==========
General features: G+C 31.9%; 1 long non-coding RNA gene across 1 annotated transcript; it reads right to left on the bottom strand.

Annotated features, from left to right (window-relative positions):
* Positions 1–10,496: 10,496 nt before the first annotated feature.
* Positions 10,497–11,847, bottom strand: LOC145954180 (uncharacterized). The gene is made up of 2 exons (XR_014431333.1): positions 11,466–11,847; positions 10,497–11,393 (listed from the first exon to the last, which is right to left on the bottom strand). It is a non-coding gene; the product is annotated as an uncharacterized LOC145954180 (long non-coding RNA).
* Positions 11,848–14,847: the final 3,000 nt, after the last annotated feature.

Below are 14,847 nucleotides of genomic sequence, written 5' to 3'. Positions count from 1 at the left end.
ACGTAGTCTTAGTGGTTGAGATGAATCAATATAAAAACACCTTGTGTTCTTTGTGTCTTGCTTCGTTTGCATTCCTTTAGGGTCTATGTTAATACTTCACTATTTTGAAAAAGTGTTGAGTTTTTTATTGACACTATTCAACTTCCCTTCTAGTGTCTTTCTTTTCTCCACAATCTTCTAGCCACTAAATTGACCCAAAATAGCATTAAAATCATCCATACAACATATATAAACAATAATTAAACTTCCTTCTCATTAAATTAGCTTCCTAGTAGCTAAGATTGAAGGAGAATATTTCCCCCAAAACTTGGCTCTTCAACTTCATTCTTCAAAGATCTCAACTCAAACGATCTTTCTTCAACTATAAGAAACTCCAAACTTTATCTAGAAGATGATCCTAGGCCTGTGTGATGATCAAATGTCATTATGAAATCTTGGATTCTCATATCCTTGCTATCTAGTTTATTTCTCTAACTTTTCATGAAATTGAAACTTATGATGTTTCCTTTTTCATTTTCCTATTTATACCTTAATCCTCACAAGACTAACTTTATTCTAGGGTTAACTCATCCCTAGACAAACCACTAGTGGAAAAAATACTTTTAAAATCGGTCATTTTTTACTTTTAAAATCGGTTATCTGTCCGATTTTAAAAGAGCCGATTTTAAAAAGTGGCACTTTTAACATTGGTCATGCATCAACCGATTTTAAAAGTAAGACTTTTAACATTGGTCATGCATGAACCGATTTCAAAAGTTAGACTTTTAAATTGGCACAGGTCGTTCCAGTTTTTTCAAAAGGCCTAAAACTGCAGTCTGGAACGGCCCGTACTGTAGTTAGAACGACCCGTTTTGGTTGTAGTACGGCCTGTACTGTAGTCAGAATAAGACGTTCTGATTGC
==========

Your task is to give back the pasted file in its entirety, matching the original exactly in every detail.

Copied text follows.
General features: G+C 31.9%; 1 long non-coding RNA gene across 1 annotated transcript; it reads right to left on the bottom strand.

Annotated features, from left to right (window-relative positions):
* Positions 1–10,496: 10,496 nt before the first annotated feature.
* Positions 10,497–11,847, bottom strand: LOC145954180 (uncharacterized). The gene is made up of 2 exons (XR_014431333.1): positions 11,466–11,847; positions 10,497–11,393 (listed from the first exon to the last, which is right to left on the bottom strand). It is a non-coding gene; the product is annotated as an uncharacterized LOC145954180 (long non-coding RNA).
* Positions 11,848–14,847: the final 3,000 nt, after the last annotated feature.

Below are 14,847 nucleotides of genomic sequence, written 5' to 3'. Positions count from 1 at the left end.
ACGTAGTCTTAGTGGTTGAGATGAATCAATATAAAAACACCTTGTGTTCTTTGTGTCTTGCTTCGTTTGCATTCCTTTAGGGTCTATGTTAATACTTCACTATTTTGAAAAAGTGTTGAGTTTTTTATTGACACTATTCAACTTCCCTTCTAGTGTCTTTCTTTTCTCCACAATCTTCTAGCCACTAAATTGACCCAAAATAGCATTAAAATCATCCATACAACATATATAAACAATAATTAAACTTCCTTCTCATTAAATTAGCTTCCTAGTAGCTAAGATTGAAGGAGAATATTTCCCCCAAAACTTGGCTCTTCAACTTCATTCTTCAAAGATCTCAACTCAAACGATCTTTCTTCAACTATAAGAAACTCCAAACTTTATCTAGAAGATGATCCTAGGCCTGTGTGATGATCAAATGTCATTATGAAATCTTGGATTCTCATATCCTTGCTATCTAGTTTATTTCTCTAACTTTTCATGAAATTGAAACTTATGATGTTTCCTTTTTCATTTTCCTATTTATACCTTAATCCTCACAAGACTAACTTTATTCTAGGGTTAACTCATCCCTAGACAAACCACTAGTGGAAAAAATACTTTTAAAATCGGTCATTTTTTACTTTTAAAATCGGTTATCTGTCCGATTTTAAAAGAGCCGATTTTAAAAAGTGGCACTTTTAACATTGGTCATGCATCAACCGATTTTAAAAGTAAGACTTTTAACATTGGTCATGCATGAACCGATTTCAAAAGTTAGACTTTTAAATTGGCACAGGTCGTTCCAGTTTTTTCAAAAGGCCTAAAACTGCAGTCTGGAACGGCCCGTACTGTAGTTAGAACGACCCGTTTTGGTTGTAGTACGGCCTGTACTGTAGTCAGAATAAGACGTTCTGATTGC